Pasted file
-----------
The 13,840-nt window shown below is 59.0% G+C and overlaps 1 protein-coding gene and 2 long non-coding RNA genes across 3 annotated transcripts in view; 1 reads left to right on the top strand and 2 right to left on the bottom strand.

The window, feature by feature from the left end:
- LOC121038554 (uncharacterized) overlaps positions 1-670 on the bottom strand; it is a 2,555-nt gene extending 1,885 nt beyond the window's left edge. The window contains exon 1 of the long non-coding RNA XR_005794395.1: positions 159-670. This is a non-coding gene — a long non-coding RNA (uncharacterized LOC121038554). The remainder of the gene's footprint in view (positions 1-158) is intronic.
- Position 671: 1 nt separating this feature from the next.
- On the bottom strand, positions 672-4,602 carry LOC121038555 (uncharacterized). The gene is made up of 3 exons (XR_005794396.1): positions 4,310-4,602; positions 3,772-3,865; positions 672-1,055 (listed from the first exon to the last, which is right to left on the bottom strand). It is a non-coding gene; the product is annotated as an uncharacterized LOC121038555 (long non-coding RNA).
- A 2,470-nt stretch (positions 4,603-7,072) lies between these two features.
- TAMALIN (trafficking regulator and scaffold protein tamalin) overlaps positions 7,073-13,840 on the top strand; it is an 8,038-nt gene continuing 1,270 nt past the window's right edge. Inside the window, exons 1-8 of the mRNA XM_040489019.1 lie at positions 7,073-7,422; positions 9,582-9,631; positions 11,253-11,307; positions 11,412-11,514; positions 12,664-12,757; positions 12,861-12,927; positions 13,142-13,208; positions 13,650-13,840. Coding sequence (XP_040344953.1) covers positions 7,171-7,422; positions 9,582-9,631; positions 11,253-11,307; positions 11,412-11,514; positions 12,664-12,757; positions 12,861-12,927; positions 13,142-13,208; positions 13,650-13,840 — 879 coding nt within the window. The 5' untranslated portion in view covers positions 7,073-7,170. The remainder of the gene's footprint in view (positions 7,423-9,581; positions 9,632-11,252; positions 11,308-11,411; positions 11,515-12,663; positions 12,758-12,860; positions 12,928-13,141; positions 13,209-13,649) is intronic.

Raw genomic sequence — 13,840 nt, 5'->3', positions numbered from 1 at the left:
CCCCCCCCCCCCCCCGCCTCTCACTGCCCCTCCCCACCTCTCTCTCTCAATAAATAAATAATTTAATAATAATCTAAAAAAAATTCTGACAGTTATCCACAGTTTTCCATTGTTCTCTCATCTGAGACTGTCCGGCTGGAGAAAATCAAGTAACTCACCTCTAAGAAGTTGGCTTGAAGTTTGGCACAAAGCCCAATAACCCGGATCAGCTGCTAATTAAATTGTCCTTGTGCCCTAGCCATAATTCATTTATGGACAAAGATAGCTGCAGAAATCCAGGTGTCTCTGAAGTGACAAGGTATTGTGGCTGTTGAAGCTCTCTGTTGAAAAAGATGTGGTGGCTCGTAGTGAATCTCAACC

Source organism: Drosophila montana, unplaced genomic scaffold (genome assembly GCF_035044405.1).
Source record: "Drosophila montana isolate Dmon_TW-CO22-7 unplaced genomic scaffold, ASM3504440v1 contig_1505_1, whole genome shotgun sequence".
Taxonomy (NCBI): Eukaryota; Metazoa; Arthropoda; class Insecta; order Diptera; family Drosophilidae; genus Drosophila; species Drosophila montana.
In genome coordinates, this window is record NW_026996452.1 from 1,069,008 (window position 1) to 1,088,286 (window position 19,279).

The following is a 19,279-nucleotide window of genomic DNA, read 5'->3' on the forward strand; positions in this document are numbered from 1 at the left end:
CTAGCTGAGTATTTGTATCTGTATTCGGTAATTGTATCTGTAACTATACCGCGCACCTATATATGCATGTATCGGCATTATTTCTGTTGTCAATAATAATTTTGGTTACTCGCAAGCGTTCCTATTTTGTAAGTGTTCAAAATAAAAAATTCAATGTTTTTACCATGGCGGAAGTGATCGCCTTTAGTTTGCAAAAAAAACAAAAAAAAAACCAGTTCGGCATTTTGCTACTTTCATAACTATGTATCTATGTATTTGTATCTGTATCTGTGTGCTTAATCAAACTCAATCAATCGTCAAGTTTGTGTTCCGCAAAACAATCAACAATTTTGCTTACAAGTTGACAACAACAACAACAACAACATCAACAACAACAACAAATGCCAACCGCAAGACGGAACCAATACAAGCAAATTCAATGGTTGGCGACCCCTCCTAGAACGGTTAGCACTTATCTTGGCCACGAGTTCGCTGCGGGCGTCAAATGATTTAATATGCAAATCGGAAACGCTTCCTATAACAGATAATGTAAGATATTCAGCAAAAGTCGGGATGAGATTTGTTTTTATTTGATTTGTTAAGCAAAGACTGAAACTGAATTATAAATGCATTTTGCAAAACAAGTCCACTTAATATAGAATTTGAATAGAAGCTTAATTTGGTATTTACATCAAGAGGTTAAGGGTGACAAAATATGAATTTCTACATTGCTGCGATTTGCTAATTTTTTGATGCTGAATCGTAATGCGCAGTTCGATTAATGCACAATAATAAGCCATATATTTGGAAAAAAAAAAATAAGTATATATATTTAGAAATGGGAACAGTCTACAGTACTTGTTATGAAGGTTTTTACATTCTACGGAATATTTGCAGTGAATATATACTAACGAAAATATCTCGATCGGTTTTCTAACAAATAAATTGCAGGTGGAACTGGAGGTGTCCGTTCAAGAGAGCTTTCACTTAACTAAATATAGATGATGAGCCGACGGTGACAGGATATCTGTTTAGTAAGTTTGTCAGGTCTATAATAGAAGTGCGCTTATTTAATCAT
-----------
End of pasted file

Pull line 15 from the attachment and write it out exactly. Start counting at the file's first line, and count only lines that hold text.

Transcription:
CTAGCTGAGTATTTGTATCTGTATTCGGTAATTGTATCTGTAACTATACCGCGCACCTATATATGCATGTATCGGCATTATTTCTGTTGTCAATAATAATTTTGGTTACTCGCAAGCGTTCCTATTTTGTAAGTGTTCAAAATAAAAAATTCAATGTTTTTACCATGGCGGAAGTGATCGCCTTTAGTTTGCAAAAAAAACAAAAAAAAAACCAGTTCGGCATTTTGCTACTTTCATAACTATGTATCTATGTATTTGTATCTGTATCTGTGTGCTTAATCAAACTCAATCAATCGTCAAGTTTGTGTTCCGCAAAACAATCAACAATTTTGCTTACAAGTTGACAACAACAACAACAACAACATCAACAACAACAACAAATGCCAACCGCAAGACGGAACCAATACAAGCAAATTCAATGGTTGGCGACCCCTCCTAGAACGGTTAGCACTTATCTTGGCCACGAGTTCGCTGCGGGCGTCAAATGATTTAATATGCAAATCGGAAACGCTTCCTATAACAGATAATGTAAGATATTCAGCAAAAGTCGGGATGAGATTTGTTTTTATTTGATTTGTTAAGCAAAGACTGAAACTGAATTATAAATGCATTTTGCAAAACAAGTCCACTTAATATAGAATTTGAATAGAAGCTTAATTTGGTATTTACATCAAGAGGTTAAGGGTGACAAAATATGAATTTCTACATTGCTGCGATTTGCTAATTTTTTGATGCTGAATCGTAATGCGCAGTTCGATTAATGCACAATAATAAGCCATATATTTGGAAAAAAAAAAATAAGTATATATATTTAGAAATGGGAACAGTCTACAGTACTTGTTATGAAGGTTTTTACATTCTACGGAATATTTGCAGTGAATATATACTAACGAAAATATCTCGATCGGTTTTCTAACAAATAAATTGCAGGTGGAACTGGAGGTGTCCGTTCAAGAGAGCTTTCACTTAACTAAATATAGATGATGAGCCGACGGTGACAGGATATCTGTTTAGTAAGTTTGTCAGGTCTATAATAGAAGTGCGCTTATTTAATCAT